Owner John Ferrara was issued with emergency orders following three fires in late 2016. One was to secure the site, install warning signs, remove loose roofing iron and structurally assess all fire damaged buildings. The other was to manage asbestos and remove any contaminated material.
But since then security has been consistently breached. Moreover, no friable asbestos identified in 2016 and 2018 reports had been removed, planners' report stated. Both documents described the asbestos as having a high risk hazard rating.
It has not deterred people illegally entering the site. The meeting heard that as council officers and a heritage adviser arrived there two weeks ago, people fled from inside.
Cr Kirk acknowledged the heritage significance but said the former Saint Joseph's orphanage, also designed by EC Manfred (in 1907) remained as a reflective example.
Councillors agreed that 30 days to comply with the demolition order was an "unreasonable timeframe" in the current climate. Instead, general manager Warwick Bennett will meet with Mr Ferrara regarding the compliance period and then prepare a report.
They also decided that:
- In the meantime, Mr Bennett will issue an order requiring the site be secured;
- The area in front of the main block, including the masonry boundary wall, driveway, forecourt and remnant trees and shrubs be retained and restored;
- The main building be professionally recorded through photographs and archives; and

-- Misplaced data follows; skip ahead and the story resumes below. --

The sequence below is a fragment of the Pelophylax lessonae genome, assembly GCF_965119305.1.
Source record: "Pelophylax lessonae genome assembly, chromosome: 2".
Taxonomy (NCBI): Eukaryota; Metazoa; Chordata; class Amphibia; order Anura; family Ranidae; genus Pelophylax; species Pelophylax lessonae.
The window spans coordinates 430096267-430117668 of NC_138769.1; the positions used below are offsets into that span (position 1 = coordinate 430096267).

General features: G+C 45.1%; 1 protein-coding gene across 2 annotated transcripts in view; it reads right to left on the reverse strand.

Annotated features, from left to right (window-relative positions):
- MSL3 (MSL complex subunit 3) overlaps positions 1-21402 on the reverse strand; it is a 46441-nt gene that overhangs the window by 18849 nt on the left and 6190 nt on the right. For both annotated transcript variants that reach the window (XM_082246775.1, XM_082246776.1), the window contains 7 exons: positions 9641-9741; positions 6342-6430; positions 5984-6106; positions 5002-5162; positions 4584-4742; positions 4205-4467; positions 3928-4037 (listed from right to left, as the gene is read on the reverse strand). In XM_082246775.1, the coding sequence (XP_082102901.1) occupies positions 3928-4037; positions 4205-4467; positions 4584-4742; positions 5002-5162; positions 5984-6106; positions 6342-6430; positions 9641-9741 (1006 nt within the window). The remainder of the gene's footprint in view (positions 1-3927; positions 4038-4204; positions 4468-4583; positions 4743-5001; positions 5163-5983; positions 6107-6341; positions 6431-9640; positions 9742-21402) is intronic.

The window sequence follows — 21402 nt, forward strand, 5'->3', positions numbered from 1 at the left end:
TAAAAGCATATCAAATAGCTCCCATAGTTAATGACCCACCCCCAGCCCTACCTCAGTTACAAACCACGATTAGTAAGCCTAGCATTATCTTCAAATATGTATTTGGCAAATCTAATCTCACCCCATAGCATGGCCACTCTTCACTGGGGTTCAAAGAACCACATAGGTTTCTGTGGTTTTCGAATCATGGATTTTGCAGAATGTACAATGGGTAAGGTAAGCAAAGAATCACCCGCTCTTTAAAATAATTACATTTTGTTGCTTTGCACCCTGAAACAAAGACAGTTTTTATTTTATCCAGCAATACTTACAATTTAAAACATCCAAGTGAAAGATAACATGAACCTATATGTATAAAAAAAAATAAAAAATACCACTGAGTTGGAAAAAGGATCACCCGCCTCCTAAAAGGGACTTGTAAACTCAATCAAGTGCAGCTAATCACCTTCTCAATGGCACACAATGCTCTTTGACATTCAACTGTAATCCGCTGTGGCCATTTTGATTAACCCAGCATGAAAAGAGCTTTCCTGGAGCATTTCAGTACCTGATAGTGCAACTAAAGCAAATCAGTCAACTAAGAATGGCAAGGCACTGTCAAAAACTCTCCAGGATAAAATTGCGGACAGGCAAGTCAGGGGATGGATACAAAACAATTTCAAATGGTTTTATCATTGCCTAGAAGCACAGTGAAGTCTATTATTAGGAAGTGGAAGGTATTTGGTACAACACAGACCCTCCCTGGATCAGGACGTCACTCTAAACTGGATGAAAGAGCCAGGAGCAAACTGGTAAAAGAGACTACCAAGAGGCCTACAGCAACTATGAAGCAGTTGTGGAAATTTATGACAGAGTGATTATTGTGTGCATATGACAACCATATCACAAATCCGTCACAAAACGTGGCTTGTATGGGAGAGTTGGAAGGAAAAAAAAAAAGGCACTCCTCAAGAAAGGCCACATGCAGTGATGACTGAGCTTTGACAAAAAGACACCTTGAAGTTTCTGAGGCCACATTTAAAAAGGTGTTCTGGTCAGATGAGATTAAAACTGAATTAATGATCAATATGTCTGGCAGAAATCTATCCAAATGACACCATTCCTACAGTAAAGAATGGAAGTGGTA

- Significant features such as a crucifix, specific stone elements recommended by the council's heritage adviser and a foundation plaque be salvaged for future interpretation or relocation to an "appropriate place;
Further, Mr Bennett will investigate the council's legal options in regard to prosecution if the owner doesn't comply with emergency orders or starts demolition without regard to the statutory process. Planners said this recognised that the usual maximum infringement penalty of $3000 was "relatively minor" compared to "the ongoing inaction" to repair the site and the public interest.
Cr Leah Ferrara declared a non-pecuniary, significant conflict of interest in the matter and left the room during Tuesday's discussion. Mr Ferrara is her grandfather.
Mr Ferrara has flagged plans to develop the site into a six to eight-storey block of residential apartments with underground car parking. He has not submitted a DA and Mr Bennett said plans were very conceptual at this stage.
"They've made their decision and I'll try to comply with it," Mr Ferrara said of the demolition.
"It fits with my plans if they go ahead...I was talking to the council about demolition a month ago so this will expedite things."
As to whether he took responsibility for the building's state, he said this was down to the "derelicts who kept breaking in and destroying the place."
Neighbours Ron and Christine McLaughlin have regularly heard noises from within the building and witnessed people running away from the property in their 37 years living nearby. About four months ago they said heard an explosion, which was followed by a fire.
"I think demolition is the best option because I can't see anyone restoring it," Mr McLaughlin said.
"It had so much potential as a motel or conference centre or the like. It was such a beautiful building."